Below is a letter that I recently wrote to my state congressional representatives:
July 27, 2011
To: Vermont Congressional Delegation
Senator Patrick Leahy, Senator Bernie Sanders, Representative Peter Welch
I am writing as a retired member of the United States armed forces with great concern regarding a recent plan announced by the Department of Defense to change the existing retirement plan of US service members in order to reduce military costs. This plan was reported in the Stars and Stripes, Navy Times, Air Force Times, and Army Times as “a radical overhaul to the current retirement system”.
Please understand clearly that I am not writing in protest of this plan for personal reasons. At this point, my earned retirement benefits will not be affected. As a member of the United States military veteran community, I am held by the bonds of brotherhood to stand tall in advocacy for those who are currently serving and who will consequently be the unfortunate bearers of this absurd revision of policy. And, who will accept even further sacrifice under their creed of service with no protest, no controversy, no violence, and no threatened work stoppage as their civilian counterparts abhorrently exhibited in Wisconsin.
We all understand the gravity of the trying economic times we are all experiencing, and, for the most part we all can agree that sacrifices must be made in order to rectify our financial shortcomings. However, do you not think that our Soldiers, Marines, Airmen, and Sailors are already doing their fair share in service alone? Not to mention that these fine citizens only represent approximately 1% of the country’s population and already are willing to protect the freedoms of not only the United States but those around the world for much less than a fair wage and benefits.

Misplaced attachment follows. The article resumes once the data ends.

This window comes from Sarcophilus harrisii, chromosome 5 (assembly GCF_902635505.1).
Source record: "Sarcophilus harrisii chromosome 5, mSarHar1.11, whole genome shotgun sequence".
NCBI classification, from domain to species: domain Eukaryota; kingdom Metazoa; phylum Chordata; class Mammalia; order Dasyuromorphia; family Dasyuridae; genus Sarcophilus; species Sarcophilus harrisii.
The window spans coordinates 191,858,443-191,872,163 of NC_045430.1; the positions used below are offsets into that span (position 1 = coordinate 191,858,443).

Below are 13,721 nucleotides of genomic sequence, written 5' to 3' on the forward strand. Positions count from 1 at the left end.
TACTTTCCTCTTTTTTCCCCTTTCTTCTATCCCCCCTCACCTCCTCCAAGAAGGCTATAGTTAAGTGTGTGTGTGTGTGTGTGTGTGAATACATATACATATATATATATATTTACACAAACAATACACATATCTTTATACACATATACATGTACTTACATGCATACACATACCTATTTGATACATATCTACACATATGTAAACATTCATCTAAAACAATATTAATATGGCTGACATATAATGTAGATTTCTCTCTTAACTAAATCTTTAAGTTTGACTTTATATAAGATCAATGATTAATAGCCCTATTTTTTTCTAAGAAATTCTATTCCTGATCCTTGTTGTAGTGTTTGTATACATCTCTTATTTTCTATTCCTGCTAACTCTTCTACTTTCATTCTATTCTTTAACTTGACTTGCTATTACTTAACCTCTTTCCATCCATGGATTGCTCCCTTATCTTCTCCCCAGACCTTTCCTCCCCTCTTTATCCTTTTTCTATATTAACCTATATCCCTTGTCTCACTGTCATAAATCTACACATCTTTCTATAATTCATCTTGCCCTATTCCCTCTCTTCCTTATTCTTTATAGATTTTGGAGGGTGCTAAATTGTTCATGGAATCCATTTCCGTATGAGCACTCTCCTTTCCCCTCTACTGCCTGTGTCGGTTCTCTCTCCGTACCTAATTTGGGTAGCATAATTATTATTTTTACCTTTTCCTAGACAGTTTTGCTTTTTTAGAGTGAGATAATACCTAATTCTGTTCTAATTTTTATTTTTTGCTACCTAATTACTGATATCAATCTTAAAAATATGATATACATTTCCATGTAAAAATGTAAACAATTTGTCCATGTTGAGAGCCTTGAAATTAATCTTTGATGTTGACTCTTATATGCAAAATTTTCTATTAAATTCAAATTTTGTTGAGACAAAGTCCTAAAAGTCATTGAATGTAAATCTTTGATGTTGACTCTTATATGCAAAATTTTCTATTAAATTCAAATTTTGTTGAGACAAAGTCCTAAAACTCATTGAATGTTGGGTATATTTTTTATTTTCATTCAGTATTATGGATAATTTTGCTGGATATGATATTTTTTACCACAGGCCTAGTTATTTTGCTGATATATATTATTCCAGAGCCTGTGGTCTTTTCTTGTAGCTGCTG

For example, there is a young solider from Vermont currently serving in Afghanistan with the 101st Airborne Division. He pulls duty in a tower of a Combat Operations Base in a remote area of the country and is the frontline of defense by guarding his comrades from enemy attack, mortar fire, and snipers. He is 20 years old, and despite the danger, is strongly considering re-enlistment. Based on his rank and time in service, he earns a base pay of $1,838.70 monthly (that’s $22,064.40 annually). It is safe to say that he does not serve his country for the pay. Under the new retirement policy, this soldier will automatically forfeit 16.5% of his base pay to a corporate 401k modeled retirement fund, in which he will not be able to access until he is age 59 ½ despite his overall time in service. This not only eliminates this soldier’s incentive to serve in the Army for a twenty year career but gives him less money to survive on while serving. Here’s a quick fact to ponder: According to a financial watchdog organization, it costs the citizens of America $20,187 per week to support each member of Congress. After, the new military retirement policy is adopted, that will be $1,764 more than this soldier will make each year!